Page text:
Saturday, February 03, 2007

Books on basic investment planning & the role of bonds in an investment portfolio

In response to Anne's comment in my previous post discussing the role of bonds in an investment portfolio, I felt I would discuss bonds and investment planning more succinctly.

I've recently read, and re-read Bernstein's Four Pillars of Investing. I strongly recommend it's discussion of the importance of bonds in an asset allocation plan and the book in general for those looking to create a long term portfolio and investment plan. Warning, it clearly leans away from active investing and stock picking.

Another interesting read, in the same vein, but more practical towards portfolio planning and construction is All About Asset Allocation by Rick Ferri. I strongly recommend reading both books.

The bottom line, and one which Moom, did a great job elaborating more eloquently than I is that a diversified portfolio with rebalancing will have a higher return for a given level of volatility - you want to manage volatility as you grow older (reducing risk when you need the money available). However, I still have the impression that for very long investing horizons (30 years or more) a diversified portfolio with rebalancing is likely to exceed any single asset's performance due to the cyclical nature of asset performance.

This means that those in their 30s or 40s should plan on having a diversified portfolio and rebalance regularly unless they expect to die fairly soon.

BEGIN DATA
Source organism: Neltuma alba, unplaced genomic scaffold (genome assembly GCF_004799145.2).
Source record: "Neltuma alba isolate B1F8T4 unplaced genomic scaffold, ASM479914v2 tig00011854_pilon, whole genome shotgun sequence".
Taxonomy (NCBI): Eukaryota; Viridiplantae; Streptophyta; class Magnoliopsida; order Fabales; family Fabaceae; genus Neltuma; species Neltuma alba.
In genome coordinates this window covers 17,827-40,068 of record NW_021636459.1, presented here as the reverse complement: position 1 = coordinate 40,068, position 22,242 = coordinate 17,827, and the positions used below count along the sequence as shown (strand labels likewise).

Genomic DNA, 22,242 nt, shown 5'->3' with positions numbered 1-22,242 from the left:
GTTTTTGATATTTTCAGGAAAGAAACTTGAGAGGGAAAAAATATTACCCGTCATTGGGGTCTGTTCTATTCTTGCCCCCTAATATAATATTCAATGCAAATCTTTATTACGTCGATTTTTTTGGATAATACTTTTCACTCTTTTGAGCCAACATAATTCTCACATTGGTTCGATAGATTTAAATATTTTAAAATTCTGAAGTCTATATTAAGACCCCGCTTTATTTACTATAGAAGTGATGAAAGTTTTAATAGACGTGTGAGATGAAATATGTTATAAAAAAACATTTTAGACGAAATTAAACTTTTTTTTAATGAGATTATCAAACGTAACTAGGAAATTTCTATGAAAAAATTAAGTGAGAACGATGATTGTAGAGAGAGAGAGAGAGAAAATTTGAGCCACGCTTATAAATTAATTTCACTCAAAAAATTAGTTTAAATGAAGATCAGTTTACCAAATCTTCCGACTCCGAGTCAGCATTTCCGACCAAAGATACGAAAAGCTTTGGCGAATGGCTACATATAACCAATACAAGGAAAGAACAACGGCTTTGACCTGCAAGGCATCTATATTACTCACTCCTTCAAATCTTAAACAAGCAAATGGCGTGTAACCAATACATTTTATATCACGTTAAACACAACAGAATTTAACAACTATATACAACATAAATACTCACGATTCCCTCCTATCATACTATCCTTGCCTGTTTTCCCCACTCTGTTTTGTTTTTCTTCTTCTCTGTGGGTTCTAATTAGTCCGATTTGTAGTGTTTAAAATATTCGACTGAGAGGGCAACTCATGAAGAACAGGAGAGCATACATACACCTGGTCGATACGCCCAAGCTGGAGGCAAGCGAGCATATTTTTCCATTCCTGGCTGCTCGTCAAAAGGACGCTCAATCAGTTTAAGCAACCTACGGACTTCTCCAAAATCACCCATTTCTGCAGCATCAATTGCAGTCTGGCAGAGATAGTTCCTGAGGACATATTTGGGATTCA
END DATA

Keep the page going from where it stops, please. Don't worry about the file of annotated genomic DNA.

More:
For Anne's benefit, Bonds are an effective asset to diversify with against stocks as they usually have a low correlation against stocks. This means that when stocks shoot up or down, your bonds are not likely to follow as far or in the same direction. Other assets like REITs, commodities, emerging markets, small cap value and at times foreign large cap are either less correlated or lightly correlated. The multi-asset class portfolio uses the different asset classes and rebalancing to ensure assets are sold high and bought low with a higher return for a given level of risk (or volatility). Ferri has nice charts that demonstrate the benfits of multiple asset classes over dual and single asset class portfolios.

The key approach to make such a plan work is a very long term investment horizon. A diversified asset allocation plan should assume markets will rise and fall and non-correlated assets can be sold to take advantage of buying opportunities when you rebalance.

Anne, I hope this discussion helped, but Bernstein and Ferri do a better job than me.

Regards, makigourway

1 comment:

Anonymous said...

Thank you very much for the input. I'll be following up on the books you suggest. Who knows how much difference your "nudge" may have over 30 years?